In the aftermath of Brexit, reports emerged of Ireland – and Dublin in particular – benefiting from UK workers seeking an EU refuge. Is it true, though?
Prior to 24 June, the UK’s position in the EU appeared solid. Employment in London – a European hub for start-ups, tech and financial services companies – was a boundless treasure trove of opportunity for skilled workers coming from far and wide.
Then the count of the EU referendum, which had taken place the day before, sent shockwaves throughout the UK, the Union and the world as a whole.
In the 48 hours following the news breaking of the 52pc majority voting for the UK to leave the EU, the number of Indeed job searches made from the UK, eyeing up moves to the rest of the EU, surged.
Figures from Indeed showed immediately noticeable spikes in the 12 hours after the announcement, with Ireland receiving 2.5-times the usual amount of job searches from the UK.
And, because the UK was less desirable to other EU citizens, people from other countries sought out positions in Ireland, with almost the same rate of increase coming in the 12 hours post-Brexit.
Cool the jets
However, that trend hasn’t really continued. This is probably because, while the immediate media response to the Brexit result was unabashed terror and fear, spiking concerns around the UK and the wider EU region, that fear didn’t last.
The mysterious, terrifying future became the relatively standard present which, though still very concerning, led to a dissipation in fear and panic.
“It has kind of levelled out,” said Mariano Mamertino, an economic research analyst at Indeed. “Though it is still a little above normal, search traffic away from the UK is back to where it was, roughly.”
The UK’s exit from the EU is not imminent, so the need to move is not so prominent in people’s minds, perhaps. But that 12-hour snapshot into what the UK sans EU will act like is telling.
Last May, Indeed’s larger report into job seeking throughout the EU found London as a major attraction. The UK was the ‘most desirable country’ for workers from a selection of 15 EU member states, with the English capital proving key.
In actual fact, the UK was one of just three states that enjoyed more job searches from people looking to immigrate than it did job searches from those looking to emigrate. Luxembourg and Netherlands were (just about) the other two.
Dynamic labour market
At the time, Mamertino told me this was for a handful of reasons. English speaking is a big thing, but cosmopolitan areas like London help, too. However a really key contributing factor is the UK’s “dynamic labour market”.
“In a bad time, a lot of people would be fired in the UK,” he said. “Then, when times get good again, hiring people picks up way faster than say France, or Italy. These countries are structured in a way that less people are fired during bad economic times, but hiring is really slow… because it’s hard to hire in fire.”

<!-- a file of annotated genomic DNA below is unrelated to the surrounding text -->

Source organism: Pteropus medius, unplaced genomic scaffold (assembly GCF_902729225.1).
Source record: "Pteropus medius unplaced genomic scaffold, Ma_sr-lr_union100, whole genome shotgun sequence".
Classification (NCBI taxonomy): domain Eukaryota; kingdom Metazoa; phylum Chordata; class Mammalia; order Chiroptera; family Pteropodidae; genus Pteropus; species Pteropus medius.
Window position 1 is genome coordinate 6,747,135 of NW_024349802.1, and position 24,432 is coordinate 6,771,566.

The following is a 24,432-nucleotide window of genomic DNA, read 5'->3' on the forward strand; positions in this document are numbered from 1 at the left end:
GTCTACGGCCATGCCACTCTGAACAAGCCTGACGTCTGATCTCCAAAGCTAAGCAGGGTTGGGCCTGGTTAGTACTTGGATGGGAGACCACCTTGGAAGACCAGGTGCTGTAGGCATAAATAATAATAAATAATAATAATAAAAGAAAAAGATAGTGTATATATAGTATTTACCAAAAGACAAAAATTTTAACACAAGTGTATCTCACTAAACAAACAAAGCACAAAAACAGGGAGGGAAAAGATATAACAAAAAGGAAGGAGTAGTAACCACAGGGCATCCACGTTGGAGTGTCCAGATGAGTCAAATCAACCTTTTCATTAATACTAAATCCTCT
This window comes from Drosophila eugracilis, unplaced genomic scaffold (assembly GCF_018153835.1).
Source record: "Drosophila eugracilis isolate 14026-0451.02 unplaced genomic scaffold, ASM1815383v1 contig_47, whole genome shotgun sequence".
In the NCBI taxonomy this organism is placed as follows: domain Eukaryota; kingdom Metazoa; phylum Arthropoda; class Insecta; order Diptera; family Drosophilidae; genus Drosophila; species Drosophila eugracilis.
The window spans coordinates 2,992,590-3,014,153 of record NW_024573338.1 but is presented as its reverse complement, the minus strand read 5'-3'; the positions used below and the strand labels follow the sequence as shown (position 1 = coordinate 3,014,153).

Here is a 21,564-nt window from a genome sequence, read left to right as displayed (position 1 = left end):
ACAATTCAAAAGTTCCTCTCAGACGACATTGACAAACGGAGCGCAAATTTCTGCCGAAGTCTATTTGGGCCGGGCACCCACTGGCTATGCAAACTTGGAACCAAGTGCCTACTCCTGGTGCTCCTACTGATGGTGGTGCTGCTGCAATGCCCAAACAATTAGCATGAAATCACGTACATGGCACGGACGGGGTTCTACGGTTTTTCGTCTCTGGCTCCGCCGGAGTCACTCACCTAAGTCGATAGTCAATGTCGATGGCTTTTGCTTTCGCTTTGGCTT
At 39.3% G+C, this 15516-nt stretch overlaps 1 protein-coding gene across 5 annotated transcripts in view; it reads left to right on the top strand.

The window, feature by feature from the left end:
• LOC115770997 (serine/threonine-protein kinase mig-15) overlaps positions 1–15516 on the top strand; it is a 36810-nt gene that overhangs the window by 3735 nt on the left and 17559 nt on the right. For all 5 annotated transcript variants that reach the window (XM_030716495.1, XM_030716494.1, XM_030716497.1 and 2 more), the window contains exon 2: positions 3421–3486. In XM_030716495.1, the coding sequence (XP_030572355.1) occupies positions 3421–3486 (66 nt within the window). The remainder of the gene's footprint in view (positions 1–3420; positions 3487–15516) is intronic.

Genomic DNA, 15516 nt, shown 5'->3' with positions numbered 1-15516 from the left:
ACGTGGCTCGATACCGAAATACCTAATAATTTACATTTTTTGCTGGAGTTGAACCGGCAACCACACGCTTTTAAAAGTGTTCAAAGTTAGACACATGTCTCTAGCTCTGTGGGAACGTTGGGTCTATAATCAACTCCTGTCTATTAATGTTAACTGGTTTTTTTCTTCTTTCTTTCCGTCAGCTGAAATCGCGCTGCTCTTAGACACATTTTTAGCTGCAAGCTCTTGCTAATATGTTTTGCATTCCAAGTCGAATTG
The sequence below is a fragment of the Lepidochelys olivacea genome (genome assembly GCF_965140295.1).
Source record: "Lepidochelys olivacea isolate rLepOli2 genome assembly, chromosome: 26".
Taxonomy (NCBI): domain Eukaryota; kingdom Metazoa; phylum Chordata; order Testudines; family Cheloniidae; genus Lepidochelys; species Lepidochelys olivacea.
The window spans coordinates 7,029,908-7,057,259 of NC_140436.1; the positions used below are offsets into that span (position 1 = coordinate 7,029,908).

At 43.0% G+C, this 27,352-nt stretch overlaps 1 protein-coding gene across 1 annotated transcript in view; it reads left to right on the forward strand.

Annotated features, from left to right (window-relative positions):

One country that shares such a set-up is Ireland, meaning any spill-over from interest towards the UK could conceivably end up here. Therefore, any dramatic fleeing from the UK could do likewise.
“I think it’s hard to predict,” said Mamertino, though he acknowledges that, given the plethora of financial services companies based in the UK, a withdrawal from the EU would force them to move as soon as that happened.
“There are different options in this case,” he said. “Dublin, Paris or Frankfurt are possible destinations. Dublin is possible because of language, proximity, the skilled labour force and the established financial services industry located in Dublin. It would be easier for a bank with English-speaking workers already working here than say Paris.”
Supply and demand
Given that the interest from both the UK and the EU was immediately focused on Ireland after the referendum result, it seems these predictions may come to pass when the culmination of Brexit is finally achieved.
However, in an extreme example of that scenario, there would be far too much interest for Ireland to satisfy, with the scale of London able to absorb far more workers to-ing and fro-ing than, say, Dublin.
Yet, Mamertino sees only opportunities. Citing a “relative position of health” in Ireland, he said those from around the EU tend to look for work in countries that are performing better than their own.
“They move to healthier labour markets, where more wages are the norm and opportunities are increased. Ireland – in comparison to Italy, Spain, Portugal, eastern Europe or even France – is in a position of relative strength.
“Employers in Ireland will be able to attract talent from other EU markets because of this. Add in the UK leaving the EU and all of a sudden there is less competition, too.”
Looking for jobs in tech or science? Check out our Featured Employers section for information on companies hiring right now.
Main flag image via Shutterstock